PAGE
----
Researchers identified early signs of Acute Kidney Injury

Researchers identified early signs of Acute Kidney Injury
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Combination of biomarker helps to predict kidney injury in severely ill children

Washington [US]: A unique method has been identified by the University of Liverpool researchers for identifying the early signs of a potentially serious condition known as Acute Kidney Injury (AKI).

The condition occurs commonly in critically ill children admitted to paediatric intensive care units often because of reduced blood supply to the kidneys (for example due to dehydration or sepsis), heart bypass surgery, or due to medicines, which can cause kidney injury. Children who develop AKI have poorer immediate outcomes including longer hospital stay and increased mortality. They also have an increased risk of long-term reduction in kidney function (Chronic Kidney Disease).

Diagnosis of AKI depends on identifying the elevation of a substance called creatinine in the blood. However, this only rises slowly after a kidney injury, therefore recognition of AKI is frequently delayed. If doctors can identify children at high risk for AKI early on, then pre-emptive therapy, such as renal replacement therapy (dialysis), could be instituted earlier to protect the kidneys from further injury.

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In this study, led by Dr Rachel McGalliard and Dr Steve McWilliam, the team looked at the potential of two early markers to predict severe AKI in children admitted to the Paediatric Intensive Care Unit (PICU) at Alder Hey Children’s NHS Foundation Trust.

The first, a protein called Neutrophil Gelatinase-Associated Lipocalin (NGAL), measured in urine and blood, and the second is a clinical score called the Renal Angina Index (RAI).

After an extensive study, the team found that a combination of RAI and urinary NGAL on the first day of PICU admission provided an accurate prediction for severe AKI – a potentially life-saving discovery for many critically-ill children.

In the study, 16 per cent of children admitted to PICU developed severe AKI within 72 hours of admission, and 7 per cent required renal replacement therapy. In keeping with previous studies, the development of AKI was associated with prolonged PICU admission and increased mortality. A novel finding in this study was that AKI was also associated with an increased risk of hospital-acquired infection.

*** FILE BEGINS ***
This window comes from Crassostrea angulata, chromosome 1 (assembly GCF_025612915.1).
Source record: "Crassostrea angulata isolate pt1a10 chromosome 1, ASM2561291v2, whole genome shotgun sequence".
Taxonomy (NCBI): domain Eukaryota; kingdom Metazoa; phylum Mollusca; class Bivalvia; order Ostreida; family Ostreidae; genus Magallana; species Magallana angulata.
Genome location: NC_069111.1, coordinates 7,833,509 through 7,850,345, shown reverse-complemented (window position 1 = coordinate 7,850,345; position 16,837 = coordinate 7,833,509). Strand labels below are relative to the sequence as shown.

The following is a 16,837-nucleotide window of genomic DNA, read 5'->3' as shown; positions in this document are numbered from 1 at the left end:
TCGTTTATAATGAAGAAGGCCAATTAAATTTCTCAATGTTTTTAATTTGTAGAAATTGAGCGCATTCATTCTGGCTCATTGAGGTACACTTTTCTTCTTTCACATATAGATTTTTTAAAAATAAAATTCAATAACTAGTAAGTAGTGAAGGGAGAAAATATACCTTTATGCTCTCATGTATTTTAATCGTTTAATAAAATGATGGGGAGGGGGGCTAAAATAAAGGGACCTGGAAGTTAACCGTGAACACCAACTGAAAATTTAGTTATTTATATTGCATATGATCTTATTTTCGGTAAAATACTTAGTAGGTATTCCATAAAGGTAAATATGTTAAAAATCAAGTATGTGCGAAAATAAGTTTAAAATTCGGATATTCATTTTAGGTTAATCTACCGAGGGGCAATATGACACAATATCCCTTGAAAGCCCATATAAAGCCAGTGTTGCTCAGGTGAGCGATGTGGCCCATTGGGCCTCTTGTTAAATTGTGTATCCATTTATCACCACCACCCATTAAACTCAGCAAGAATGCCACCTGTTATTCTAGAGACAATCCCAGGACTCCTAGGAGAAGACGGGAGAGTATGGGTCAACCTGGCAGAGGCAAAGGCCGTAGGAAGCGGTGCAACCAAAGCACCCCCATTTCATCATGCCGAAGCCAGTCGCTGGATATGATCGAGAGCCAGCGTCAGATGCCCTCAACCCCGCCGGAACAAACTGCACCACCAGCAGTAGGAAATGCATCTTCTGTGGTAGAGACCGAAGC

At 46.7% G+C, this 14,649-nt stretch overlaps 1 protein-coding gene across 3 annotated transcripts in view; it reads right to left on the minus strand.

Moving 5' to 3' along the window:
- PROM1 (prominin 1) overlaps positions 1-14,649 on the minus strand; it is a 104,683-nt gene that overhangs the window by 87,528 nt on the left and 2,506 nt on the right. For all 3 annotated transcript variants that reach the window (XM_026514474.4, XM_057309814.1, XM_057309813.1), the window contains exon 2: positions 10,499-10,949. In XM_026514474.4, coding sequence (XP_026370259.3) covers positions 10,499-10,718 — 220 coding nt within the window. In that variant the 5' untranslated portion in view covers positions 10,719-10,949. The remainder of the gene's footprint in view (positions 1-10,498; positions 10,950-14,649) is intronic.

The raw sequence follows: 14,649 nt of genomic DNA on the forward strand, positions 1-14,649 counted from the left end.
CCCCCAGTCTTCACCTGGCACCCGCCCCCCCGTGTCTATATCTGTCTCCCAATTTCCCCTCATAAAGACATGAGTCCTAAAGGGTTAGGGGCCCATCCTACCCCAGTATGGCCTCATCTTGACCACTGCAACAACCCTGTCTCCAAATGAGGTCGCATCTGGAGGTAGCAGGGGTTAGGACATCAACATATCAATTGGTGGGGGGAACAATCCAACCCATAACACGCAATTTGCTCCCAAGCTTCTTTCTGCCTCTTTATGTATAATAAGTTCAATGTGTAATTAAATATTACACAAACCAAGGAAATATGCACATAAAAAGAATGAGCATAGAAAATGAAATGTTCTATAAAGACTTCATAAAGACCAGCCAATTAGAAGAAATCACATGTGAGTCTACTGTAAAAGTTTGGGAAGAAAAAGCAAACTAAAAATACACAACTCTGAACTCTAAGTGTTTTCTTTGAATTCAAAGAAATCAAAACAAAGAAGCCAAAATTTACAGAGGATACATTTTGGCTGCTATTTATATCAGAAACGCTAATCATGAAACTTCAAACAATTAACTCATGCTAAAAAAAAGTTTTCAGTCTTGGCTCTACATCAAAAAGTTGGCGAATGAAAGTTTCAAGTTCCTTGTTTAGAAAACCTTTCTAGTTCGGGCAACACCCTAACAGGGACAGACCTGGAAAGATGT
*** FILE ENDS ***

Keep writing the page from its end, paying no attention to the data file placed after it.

“I am most proud of the analysis being in a clinically heterogeneous paediatric population. Potentially, these results could lead to earlier identification of acute kidney injury (AKI) in critically ill children and could be used to trial pre-emptive therapy, if validated in further studies,” Dr McGalliard, an NIHR Academic Clinicainfectionl Fellow in Paediatric Infectious Diseases and first author on the paper, said.

“The results of this study are extremely exciting. The renal angina index is a simple calculation that could easily be automatically provided in electronic medical records at PICU admission. NGAL assays compatible with most clinical laboratory analysers are now widely available, making its real-time measurement in these critically unwell children realistic,” Dr McWilliam, a Senior Lecturer in Paediatric Clinical Pharmacology, said.

“We are now in a great position to investigate whether having these results available in real-time in PICUs could lead to reduced rates of AKI in these children and whether they can be used to effectively target protective strategies to those at high risk of AKI,” Dr McWilliam, a Senior Lecturer in Paediatric Clinical Pharmacology added.